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Eugene Weekly : Music : 06.22.06

Northwest Punk Frenzy

MxPx revives the spirit of the '90s.


Take one part Minor Threat, two parts the Descendants, throw it somewhere in the Pacific Northwest and add a smidge of religion. Mix well. Apart from getting a very confused teenager with the sudden urge to worship Jesus while pushing people and rebelling against the world, you end up with MxPx.

MxPx, Floater, Stroke 9, I Can Lick Any SOB In The House, Harvey Danger. 3:30 pm, Saturday, 6/24. Secret House Vineyard, $18.

The Bremerton, Wash., trio has circled the globe for over 12 years, becoming a huge influence on today's modern pop/punk movement. Rarely stopping to take a break since their inception, the band headed back into the studio in 2004 to record songs for Panic, released last year.

"We've matured a lot as players and musicians, and also working with producers recently," says drummer Yuri Ruley. "That tightened us up as a band and also improved how we looked at songs."

Not only affected by old-school speed punk and hardcore, singer/bassist Mike Herrera also cites Elvis Costello as a major influence for the band's recent work. Panic also involves many more changes in guitar chord structure from guitarist Tom Wisniewski, and Herrera has added changes onto his vocal style and lyrical structure.

One of the biggest songs on Panic, "Heard That Sound," features Herrera singing with his typical semi-disgusted tone of voice that sounds like a lower, non-nasal Johnny Rotten, with hints of new wave that channel Costello.

Ruley's drumming also remains as steady as always, and he is extremely proud of his recent accomplishments. "From the time that I first started until now," he says, "I think my playing has gotten more solid and at the same time more simplified. Part of that was to make things easier, but also to not play over the song. My biggest drum influences are Bill Stevenson from the Descendants, Dave Grohl and even Ringo Starr. Those guys know how play along with a song so well."



Into Africa

Christian concert to fund relief efforts in Mozambique.


Like much of sub-Saharan Africa, Mozambique is a country beset with troubles. AIDS has decimated the population, poverty abounds and nutritional food and clean water are almost luxury items. If current trends remain steady, babies born in Mozambique today can expect to live about 40 years.

In late July a relief team from the First Baptist Church of Eugene will travel to Mozambique in an attempt to change, if only a little, those current trends. To help fund the mission, the church is sponsoring a benefit concert on June 23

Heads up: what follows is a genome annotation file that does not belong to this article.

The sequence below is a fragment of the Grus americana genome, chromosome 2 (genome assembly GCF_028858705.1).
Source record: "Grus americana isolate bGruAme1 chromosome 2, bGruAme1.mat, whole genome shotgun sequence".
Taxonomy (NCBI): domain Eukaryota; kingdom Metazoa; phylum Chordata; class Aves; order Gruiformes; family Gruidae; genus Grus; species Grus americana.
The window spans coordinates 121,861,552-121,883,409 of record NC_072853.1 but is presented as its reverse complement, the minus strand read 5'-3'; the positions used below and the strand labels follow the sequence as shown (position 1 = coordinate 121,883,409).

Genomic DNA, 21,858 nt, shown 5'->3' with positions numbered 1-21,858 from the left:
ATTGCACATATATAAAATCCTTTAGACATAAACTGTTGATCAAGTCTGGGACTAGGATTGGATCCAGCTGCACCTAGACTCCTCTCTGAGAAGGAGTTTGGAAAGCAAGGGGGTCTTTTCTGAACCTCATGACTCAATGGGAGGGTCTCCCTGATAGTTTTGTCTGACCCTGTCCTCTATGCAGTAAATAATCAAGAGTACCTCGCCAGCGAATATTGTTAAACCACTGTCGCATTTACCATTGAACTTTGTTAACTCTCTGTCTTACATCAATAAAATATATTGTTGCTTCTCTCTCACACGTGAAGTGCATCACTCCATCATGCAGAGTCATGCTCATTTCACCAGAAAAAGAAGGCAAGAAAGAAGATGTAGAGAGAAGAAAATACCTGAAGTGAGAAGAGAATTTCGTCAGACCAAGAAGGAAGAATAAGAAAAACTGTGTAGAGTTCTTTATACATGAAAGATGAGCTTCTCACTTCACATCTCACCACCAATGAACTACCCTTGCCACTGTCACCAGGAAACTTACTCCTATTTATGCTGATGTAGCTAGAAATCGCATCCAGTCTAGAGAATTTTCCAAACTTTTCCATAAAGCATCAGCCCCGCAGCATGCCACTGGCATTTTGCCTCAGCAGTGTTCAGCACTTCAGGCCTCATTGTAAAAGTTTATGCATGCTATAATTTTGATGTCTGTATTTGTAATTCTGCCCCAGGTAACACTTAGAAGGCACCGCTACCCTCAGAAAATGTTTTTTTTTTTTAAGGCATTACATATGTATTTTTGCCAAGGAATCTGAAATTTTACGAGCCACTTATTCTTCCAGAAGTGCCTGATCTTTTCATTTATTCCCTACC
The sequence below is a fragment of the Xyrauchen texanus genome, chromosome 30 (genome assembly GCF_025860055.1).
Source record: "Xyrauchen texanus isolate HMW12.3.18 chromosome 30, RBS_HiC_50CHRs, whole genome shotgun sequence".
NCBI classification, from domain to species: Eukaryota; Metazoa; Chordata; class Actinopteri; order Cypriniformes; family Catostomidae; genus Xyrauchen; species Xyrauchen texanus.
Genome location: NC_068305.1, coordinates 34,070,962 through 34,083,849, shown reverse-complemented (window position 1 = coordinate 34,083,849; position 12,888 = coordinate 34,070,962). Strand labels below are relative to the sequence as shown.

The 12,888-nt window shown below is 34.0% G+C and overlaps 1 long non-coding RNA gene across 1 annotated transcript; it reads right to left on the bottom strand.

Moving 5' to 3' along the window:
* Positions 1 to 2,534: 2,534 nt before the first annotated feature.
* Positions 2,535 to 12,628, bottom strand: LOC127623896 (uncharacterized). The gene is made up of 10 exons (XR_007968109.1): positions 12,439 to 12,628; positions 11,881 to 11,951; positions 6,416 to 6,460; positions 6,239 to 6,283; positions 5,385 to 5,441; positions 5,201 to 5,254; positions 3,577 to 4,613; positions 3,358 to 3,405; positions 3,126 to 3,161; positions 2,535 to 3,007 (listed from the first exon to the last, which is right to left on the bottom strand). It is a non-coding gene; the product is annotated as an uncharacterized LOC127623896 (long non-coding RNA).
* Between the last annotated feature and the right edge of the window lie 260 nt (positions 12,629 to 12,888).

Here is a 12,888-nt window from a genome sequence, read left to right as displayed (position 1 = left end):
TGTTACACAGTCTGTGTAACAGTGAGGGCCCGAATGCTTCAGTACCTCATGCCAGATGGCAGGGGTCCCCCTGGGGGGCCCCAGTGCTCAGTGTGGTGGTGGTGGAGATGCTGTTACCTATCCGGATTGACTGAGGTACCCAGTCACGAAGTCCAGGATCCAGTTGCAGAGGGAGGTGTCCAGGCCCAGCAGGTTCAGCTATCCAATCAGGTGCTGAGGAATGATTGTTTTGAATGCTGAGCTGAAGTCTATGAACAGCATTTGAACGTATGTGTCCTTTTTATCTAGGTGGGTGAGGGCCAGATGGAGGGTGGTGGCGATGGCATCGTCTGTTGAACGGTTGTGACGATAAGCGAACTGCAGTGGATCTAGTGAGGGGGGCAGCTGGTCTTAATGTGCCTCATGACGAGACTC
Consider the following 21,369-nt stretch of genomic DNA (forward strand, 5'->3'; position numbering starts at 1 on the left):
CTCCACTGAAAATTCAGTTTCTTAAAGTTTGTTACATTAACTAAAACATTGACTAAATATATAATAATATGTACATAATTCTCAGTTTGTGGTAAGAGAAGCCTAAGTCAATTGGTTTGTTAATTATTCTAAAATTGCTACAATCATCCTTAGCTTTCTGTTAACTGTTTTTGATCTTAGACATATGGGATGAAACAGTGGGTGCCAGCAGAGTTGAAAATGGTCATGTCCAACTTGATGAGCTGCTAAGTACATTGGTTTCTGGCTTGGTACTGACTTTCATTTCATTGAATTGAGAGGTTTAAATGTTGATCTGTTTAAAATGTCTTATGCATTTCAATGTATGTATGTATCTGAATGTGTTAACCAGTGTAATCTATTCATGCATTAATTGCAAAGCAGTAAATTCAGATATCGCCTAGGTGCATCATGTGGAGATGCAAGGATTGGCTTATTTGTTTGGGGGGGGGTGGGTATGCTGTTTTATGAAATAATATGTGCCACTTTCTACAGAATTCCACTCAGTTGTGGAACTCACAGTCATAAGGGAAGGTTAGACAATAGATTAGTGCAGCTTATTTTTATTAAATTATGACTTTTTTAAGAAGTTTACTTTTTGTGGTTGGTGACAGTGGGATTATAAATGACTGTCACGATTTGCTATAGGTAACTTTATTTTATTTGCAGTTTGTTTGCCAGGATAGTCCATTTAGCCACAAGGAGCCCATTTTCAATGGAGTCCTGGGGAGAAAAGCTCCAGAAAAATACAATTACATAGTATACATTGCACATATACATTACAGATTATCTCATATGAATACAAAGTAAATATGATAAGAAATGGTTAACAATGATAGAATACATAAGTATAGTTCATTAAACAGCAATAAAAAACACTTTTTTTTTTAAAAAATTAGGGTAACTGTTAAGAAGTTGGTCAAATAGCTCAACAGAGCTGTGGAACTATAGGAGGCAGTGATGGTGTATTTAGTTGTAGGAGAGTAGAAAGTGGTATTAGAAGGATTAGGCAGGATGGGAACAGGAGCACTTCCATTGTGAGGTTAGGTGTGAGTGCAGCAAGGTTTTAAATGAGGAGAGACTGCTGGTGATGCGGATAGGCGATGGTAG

"When people talk about disease in Africa, the first thing they probably think about is AIDS and HIV," said concert organizer David Evarts. "But many people are dying from diseases that are relatively easy to treat in America. Kids are dying from something as simple as diseases caused by a vitamin deficiency."

Evarts said that money raised from the concert will be used to buy medical supplies, which the team will take with them. Money is also needed to buy building materials once the team is in the country. Evarts' wife, Barbara, said, "Africa is a place where, if you can use your hands, there is always work to do."

The concert features a line up of three local Christian bands. Anna Gilbert is a singer in her early 20s whose self-released debut CD God Sees is currently voted number one on the Indieheaven.com charts. She has a sweet voice and a knack for inspirational ballads.

Calling Simon is an acoustic band from Eugene whose members see their musical mission as preparing their audience to hear a gospel message. Feel Good Remedy tempers their evangelical message with electric blues, rap and other pop influences. — John Ginn

Benefit for Mozambique. 7 pm, Friday, 6/23. First Baptist Church, $5 don.



Sound and Vision

TBA06 performers bring their show to Eugene.


In his popular book, The Rise of the Creative Class, Carnegie Mellon University professor Richard Florida noted how the most creative students and graduates were migrating from intolerant or insufficiently hip places like CMU's home of Pittsburgh to cool places like, well, here. Not long ago, three CMU art students, inspired by "Google, old comics, kicky fabrics and bent environments" (according to one of them, Cassandra C. Jones) and impressed by each other's work, began teaming up to create multimedia installations at downtown Pittsburgh galleries, featuring props, music and their diverse animation styles.

Slow Dance Recyttal

The trio was eventually booked to perform at Portland's world famous Time Based Art festival and Seattle's On the Boards series, and Jones says their first trip to the Northwest, which included hikes in the forest when they weren't in front of their computer screens, provided new inspiration. Since then, as Prof. Florida predicted, all three members of the ensemble/experience, which calls itself Slow Dance Recyttal, have decamped to the West Coast, two of them to Portland.

Pittsburgh's loss is our gain, because the trio is bringing their giant gemstone-like props, Flash animation, motion graphics, found photos and music to DIVA on June 23. The elements combine to tell a story, with projected animations on a set consisting of giant glowing inflatable gems and accompanied by live clarinet, bass and pre-recorded electronic sounds (some reminiscent of early '80s synth pop), about a shape shifting character to "uncover the melodic structures within his multiplistic universe." Sounds like a trip worth taking.

SDR is part of a triple bill that also includes Cartune Xprez, a curated program of short experimental animations from artists throughout North America, and Hooliganship, another instrumental synth-pop duo that accompanies "freak-out animations" and instructional videos with retro electronic melodies for what it calls a sensory overload multimedia party. Some of it's trippy, some silly, some wild, but overall, the evening promises to be a dazzling convergence of sound and vision.

Eugene is lucky to have a local outlet for such happenings. On June 28, DIVA hosts another in a series of avant improvisers performing up and down the West Coast. Emily Hay and Marcos Fernandes employ flute, piccolo, reed instruments from various cultures, vocalizations (whoops, yelps, squeaks and other wordless scatting) and electronics to create strange, haunting, fragmentary textures — some of them almost ambient, others veering within wailing distance of free jazz. This is an experience for adventurous listeners of all sorts and may also have some video accompaniment.